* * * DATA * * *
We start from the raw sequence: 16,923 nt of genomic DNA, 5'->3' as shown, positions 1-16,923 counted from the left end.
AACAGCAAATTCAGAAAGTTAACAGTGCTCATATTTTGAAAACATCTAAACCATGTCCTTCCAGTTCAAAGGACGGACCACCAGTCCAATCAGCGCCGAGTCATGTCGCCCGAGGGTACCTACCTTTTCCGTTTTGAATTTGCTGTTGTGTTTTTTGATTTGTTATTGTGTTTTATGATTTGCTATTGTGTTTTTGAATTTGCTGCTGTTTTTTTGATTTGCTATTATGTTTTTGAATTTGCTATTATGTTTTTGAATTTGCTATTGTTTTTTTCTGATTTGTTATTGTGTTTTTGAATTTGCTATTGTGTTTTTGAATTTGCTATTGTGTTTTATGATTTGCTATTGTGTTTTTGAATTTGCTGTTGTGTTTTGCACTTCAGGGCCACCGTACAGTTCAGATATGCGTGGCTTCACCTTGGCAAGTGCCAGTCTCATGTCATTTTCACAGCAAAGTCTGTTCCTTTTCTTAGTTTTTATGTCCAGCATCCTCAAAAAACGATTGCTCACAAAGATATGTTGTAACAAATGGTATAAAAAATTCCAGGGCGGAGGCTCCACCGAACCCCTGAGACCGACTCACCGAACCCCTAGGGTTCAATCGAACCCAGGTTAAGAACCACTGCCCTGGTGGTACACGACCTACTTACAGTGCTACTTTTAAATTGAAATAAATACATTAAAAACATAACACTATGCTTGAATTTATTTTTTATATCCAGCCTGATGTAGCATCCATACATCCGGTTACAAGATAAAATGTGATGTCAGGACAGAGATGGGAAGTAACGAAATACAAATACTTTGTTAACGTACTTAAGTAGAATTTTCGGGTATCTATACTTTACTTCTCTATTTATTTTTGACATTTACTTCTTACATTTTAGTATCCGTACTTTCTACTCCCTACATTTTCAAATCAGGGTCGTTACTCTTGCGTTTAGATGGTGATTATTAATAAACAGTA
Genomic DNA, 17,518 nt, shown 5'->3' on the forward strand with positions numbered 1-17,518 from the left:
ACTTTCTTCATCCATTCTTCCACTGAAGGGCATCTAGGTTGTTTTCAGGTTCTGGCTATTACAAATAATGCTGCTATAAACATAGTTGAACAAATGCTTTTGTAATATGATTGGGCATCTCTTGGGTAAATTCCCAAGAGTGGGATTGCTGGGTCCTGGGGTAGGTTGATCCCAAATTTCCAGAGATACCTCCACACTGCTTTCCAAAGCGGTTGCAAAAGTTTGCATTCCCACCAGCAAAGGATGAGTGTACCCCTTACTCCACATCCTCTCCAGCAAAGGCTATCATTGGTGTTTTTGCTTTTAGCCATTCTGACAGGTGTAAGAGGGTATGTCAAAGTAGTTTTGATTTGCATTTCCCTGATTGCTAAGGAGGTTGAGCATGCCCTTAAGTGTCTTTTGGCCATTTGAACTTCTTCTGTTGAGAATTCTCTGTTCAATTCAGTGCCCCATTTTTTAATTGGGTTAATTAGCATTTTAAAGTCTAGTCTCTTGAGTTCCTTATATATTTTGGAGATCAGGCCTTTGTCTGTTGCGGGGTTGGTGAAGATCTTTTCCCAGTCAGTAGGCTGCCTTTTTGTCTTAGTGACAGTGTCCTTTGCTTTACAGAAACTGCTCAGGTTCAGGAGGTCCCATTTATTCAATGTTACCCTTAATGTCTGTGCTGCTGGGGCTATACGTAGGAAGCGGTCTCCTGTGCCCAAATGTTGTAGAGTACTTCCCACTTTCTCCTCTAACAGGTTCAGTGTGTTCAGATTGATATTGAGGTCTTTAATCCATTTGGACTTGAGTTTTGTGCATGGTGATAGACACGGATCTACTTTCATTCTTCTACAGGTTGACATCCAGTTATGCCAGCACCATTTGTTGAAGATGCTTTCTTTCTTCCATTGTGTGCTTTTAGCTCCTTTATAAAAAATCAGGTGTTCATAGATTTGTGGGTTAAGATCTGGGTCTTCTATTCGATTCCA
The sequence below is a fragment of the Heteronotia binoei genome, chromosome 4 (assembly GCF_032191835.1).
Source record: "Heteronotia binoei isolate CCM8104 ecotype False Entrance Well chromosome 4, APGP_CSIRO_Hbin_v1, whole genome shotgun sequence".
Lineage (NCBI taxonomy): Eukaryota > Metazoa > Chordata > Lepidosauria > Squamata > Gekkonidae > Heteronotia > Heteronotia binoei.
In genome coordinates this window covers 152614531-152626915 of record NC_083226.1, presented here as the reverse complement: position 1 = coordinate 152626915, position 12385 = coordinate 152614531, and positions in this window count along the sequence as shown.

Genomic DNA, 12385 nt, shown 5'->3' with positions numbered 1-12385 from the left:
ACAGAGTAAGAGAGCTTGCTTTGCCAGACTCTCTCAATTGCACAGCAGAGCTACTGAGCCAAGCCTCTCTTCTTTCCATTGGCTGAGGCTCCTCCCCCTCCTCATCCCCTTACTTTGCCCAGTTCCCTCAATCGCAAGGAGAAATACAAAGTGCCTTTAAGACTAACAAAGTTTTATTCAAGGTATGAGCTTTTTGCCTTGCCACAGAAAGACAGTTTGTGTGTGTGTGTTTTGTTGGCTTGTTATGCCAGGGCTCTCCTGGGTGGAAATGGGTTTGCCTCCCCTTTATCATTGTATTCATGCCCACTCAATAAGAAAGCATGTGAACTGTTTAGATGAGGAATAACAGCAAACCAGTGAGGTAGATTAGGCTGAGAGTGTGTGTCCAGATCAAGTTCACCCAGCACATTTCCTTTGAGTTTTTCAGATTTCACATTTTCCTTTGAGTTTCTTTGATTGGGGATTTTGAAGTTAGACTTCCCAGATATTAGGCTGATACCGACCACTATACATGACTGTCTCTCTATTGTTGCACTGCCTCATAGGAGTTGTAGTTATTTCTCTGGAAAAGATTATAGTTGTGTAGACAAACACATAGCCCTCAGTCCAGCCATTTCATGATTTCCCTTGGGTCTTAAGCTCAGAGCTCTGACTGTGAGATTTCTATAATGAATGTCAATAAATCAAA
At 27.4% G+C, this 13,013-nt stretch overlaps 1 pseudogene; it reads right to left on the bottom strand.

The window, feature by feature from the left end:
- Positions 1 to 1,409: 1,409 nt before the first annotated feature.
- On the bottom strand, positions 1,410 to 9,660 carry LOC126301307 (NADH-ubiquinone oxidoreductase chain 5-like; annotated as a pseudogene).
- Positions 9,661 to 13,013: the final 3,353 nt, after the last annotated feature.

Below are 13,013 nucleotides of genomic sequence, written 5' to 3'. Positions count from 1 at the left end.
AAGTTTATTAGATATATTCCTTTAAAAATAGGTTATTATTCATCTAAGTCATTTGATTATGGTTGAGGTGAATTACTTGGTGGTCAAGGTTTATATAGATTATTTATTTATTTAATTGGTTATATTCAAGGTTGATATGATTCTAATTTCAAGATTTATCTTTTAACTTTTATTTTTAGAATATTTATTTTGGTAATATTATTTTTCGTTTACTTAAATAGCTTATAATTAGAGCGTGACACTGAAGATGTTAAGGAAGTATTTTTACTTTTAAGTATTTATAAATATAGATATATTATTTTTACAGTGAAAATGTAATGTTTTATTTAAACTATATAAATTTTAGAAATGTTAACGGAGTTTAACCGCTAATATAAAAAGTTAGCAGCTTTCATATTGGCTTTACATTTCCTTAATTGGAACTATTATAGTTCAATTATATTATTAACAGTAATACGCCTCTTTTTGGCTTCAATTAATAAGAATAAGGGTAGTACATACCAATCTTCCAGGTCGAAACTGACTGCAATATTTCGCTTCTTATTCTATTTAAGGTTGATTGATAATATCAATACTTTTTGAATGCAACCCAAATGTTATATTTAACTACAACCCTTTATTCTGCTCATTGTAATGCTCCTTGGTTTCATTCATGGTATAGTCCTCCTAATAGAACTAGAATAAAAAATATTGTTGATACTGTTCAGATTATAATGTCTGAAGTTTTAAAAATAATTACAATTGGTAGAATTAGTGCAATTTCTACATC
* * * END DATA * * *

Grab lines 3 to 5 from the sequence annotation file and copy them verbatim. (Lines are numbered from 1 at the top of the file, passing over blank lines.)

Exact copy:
Genomic DNA, 17,518 nt, shown 5'->3' on the forward strand with positions numbered 1-17,518 from the left:
ACTTTCTTCATCCATTCTTCCACTGAAGGGCATCTAGGTTGTTTTCAGGTTCTGGCTATTACAAATAATGCTGCTATAAACATAGTTGAACAAATGCTTTTGTAATATGATTGGGCATCTCTTGGGTAAATTCCCAAGAGTGGGATTGCTGGGTCCTGGGGTAGGTTGATCCCAAATTTCCAGAGATACCTCCACACTGCTTTCCAAAGCGGTTGCAAAAGTTTGCATTCCCACCAGCAAAGGATGAGTGTACCCCTTACTCCACATCCTCTCCAGCAAAGGCTATCATTGGTGTTTTTGCTTTTAGCCATTCTGACAGGTGTAAGAGGGTATGTCAAAGTAGTTTTGATTTGCATTTCCCTGATTGCTAAGGAGGTTGAGCATGCCCTTAAGTGTCTTTTGGCCATTTGAACTTCTTCTGTTGAGAATTCTCTGTTCAATTCAGTGCCCCATTTTTTAATTGGGTTAATTAGCATTTTAAAGTCTAGTCTCTTGAGTTCCTTATATATTTTGGAGATCAGGCCTTTGTCTGTTGCGGGGTTGGTGAAGATCTTTTCCCAGTCAGTAGGCTGCCTTTTTGTCTTAGTGACAGTGTCCTTTGCTTTACAGAAACTGCTCAGGTTCAGGAGGTCCCATTTATTCAATGTTACCCTTAATGTCTGTGCTGCTGGGGCTATACGTAGGAAGCGGTCTCCTGTGCCCAAATGTTGTAGAGTACTTCCCACTTTCTCCTCTAACAGGTTCAGTGTGTTCAGATTGATATTGAGGTCTTTAATCCATTTGGACTTGAGTTTTGTGCATGGTGATAGACACGGATCTACTTTCATTCTTCTACAGGTTGACATCCAGTTATGCCAGCACCATTTGTTGAAGATGCTTTCTTTCTTCCATTGTGTGCTTTTAGCTCCTTTATAAAAAATCAGGTGTTCATAGATTTGTGGGTTAAGATCTGGGTCTTCTATTCGATTCCA
The sequence below is a fragment of the Heteronotia binoei genome, chromosome 4 (assembly GCF_032191835.1).